When the Nigerian notorious robber Oyenusi was going to be executed on the bar beach, as his last wish, he asked for his mother. When his mother was brought to him, he asked her to move closer to him, then he bit hard on her ears. He said that was for not teaching him the right things.
But what do we do to teachers who taught us well…?
Today I celebrate you my teachers. I hug you dearly. I thank you most profoundly and I will always sing songs in your praises.
When the great AfroBeat Maestro Fela Anikulapo Kuti made reference to the adjective and said, “Teacher don’t teach me nonsense” he was unmistakably affirming the power of the teacher to teach something (howbeit nonsense) and the undeniable influences that teachers weigh. It is undeniable that there is no man born of blood, no living being on earth that does not depend on different types of teachers till that being takes the last state of its description which is death. Even in death the Yoruba teachers continues to teach the lifeless corpses that “má jò’kùnrùn, má je’kòló, ohun tí wón je lórun ni o bá’won je”
For some living beings teachers are
- Mothers (who train them how to catch prey and remain strong) (animals)
- Parents (including grannies and extended families) (as primary stage of socialization)
- Communities (secondary and broad stage of socialization)
- Hired hands called Professional TEACHERS (selfless, praise-less, honor-less and help-less yet magnificently priceless!!!).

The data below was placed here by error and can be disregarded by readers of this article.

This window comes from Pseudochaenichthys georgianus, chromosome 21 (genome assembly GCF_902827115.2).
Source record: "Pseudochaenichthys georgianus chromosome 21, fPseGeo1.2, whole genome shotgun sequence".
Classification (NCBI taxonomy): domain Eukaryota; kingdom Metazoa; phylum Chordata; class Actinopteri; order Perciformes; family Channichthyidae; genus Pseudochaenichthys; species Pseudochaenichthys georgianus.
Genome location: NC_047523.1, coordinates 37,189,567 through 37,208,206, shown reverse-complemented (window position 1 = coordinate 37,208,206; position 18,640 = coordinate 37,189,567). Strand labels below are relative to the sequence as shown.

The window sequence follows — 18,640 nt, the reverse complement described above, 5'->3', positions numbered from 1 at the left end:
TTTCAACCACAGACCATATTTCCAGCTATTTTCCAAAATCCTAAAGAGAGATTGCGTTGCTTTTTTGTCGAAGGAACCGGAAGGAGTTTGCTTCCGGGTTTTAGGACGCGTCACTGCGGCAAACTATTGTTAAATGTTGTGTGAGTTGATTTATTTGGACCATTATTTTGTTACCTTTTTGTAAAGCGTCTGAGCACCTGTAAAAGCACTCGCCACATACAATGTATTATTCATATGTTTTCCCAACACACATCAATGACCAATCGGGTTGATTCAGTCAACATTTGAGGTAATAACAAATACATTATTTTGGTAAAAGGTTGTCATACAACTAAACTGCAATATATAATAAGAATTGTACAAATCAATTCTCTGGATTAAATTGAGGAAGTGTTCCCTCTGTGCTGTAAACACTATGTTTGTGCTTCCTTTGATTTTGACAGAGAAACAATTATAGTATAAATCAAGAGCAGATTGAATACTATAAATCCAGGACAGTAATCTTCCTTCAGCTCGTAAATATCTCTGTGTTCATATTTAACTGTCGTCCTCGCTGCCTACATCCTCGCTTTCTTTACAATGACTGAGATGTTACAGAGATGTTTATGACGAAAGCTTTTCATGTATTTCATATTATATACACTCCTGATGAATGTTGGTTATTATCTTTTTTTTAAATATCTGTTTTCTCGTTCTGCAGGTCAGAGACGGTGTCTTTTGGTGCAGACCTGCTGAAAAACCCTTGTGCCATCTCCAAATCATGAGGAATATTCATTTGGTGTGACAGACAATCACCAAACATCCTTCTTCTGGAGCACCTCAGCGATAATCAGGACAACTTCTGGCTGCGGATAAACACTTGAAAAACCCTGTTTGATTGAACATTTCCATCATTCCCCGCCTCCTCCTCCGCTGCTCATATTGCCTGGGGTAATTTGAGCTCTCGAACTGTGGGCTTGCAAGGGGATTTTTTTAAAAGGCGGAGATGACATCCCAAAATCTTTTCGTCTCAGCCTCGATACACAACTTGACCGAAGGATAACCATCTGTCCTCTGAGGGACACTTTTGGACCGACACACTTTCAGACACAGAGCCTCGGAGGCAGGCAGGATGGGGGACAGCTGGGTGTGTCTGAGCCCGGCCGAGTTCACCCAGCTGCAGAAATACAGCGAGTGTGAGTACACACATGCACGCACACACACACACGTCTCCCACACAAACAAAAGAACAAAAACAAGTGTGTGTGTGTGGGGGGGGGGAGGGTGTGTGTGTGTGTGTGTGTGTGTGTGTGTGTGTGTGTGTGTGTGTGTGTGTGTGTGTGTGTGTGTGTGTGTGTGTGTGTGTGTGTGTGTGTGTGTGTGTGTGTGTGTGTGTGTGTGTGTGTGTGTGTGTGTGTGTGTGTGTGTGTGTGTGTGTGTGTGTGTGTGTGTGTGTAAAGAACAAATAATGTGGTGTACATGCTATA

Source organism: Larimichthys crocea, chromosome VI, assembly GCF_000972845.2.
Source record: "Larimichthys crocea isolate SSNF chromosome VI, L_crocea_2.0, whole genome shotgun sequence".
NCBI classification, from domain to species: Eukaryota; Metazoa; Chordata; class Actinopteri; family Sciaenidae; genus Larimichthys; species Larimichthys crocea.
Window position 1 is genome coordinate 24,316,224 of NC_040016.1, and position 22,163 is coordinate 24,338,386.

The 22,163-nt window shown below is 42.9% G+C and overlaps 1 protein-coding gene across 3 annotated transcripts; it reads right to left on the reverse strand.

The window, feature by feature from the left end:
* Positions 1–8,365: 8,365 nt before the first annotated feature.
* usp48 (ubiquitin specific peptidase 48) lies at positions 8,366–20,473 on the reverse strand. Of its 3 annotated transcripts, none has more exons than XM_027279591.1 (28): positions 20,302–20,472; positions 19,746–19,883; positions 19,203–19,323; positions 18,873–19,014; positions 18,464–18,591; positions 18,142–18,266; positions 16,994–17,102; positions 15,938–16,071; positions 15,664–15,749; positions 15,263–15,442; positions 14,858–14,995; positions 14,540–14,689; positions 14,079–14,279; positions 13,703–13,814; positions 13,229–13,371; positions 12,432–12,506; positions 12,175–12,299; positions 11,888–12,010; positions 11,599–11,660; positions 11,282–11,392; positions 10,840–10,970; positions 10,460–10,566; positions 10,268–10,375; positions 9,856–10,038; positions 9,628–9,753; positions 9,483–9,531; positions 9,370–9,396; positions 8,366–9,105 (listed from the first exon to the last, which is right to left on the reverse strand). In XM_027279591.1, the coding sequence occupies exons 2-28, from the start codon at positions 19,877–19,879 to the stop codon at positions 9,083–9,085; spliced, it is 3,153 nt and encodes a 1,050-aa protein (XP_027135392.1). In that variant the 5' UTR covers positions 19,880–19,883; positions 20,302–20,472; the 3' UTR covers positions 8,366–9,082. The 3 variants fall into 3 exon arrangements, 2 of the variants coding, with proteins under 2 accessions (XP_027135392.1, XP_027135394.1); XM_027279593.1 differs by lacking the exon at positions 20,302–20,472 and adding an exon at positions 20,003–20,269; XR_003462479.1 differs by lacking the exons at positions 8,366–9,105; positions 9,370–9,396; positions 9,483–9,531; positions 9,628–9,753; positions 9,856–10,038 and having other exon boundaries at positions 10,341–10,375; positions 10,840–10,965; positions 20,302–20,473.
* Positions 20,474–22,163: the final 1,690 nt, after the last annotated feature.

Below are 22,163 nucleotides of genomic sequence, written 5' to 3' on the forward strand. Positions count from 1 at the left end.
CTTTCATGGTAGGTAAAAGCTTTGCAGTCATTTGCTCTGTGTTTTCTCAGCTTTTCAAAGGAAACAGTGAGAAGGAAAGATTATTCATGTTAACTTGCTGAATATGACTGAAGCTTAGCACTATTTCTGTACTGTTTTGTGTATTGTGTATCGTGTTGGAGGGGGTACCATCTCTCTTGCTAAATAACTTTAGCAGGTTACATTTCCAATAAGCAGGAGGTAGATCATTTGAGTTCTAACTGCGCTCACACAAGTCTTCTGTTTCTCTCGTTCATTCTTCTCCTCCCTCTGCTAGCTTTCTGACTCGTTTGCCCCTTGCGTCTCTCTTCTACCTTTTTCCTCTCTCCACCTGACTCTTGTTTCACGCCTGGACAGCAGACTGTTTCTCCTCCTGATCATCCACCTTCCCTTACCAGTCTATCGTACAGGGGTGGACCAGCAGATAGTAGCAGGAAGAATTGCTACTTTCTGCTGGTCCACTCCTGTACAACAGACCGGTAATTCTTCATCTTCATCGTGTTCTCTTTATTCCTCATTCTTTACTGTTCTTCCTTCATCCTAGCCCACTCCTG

Teachers form the category of trainers who do the most important jobs of bringing up a child to be decent, noble, formerly educated, brilliant, vocation ready and ready to become a man or woman
As we celebrate teachers’ day today, I look back at those formatters who prepared me for what I am today. My mind takes me back to primary school days, to those Ghanaian teachers who were totally visible in every angle of our school doing one thing or the other for me… for us. My primary school teachers were multi-talented; they taught, coached, trained, monitored and mentored us so efficiently and selflessly yet not expecting commensurate rewards. They were there in the same magnificence and efficiencies also in my secondary school. They did such excellent jobs that our lecturers at the university were mere appendages to the works done by my primary and secondary school teachers.
My nameless teachers, what can I give you today on teachers’ day that is commensurate to your dedication and belligerence? If I give you whittles or gifts, they will perish. If I see you and give you money, it will dishonor the magnitude of the work you did on me because money cannot buy or pay for your competences, your dedications, your mentorship guides and kind words which were wise and reforming. You taught me well and well you taught me. I accept that I cannot reward you sufficiently for the selfless work you did on me. It is true your reward is in heavens, but know and believe that I celebrate you, I remember you, I honor you and my Chi prays for you. Today Teacher, I see you!
Happy Teacher’s Day
- Tai and Mrs Sheila Solarin
- Mrs Ogunniyi
- Mr Kobina
- Madam Houessinon
- Mr bayo
- Dupe Iwahin
- Mr Adjogan
- Lateef Sule
- Adeniyi Valentine Oshikoya
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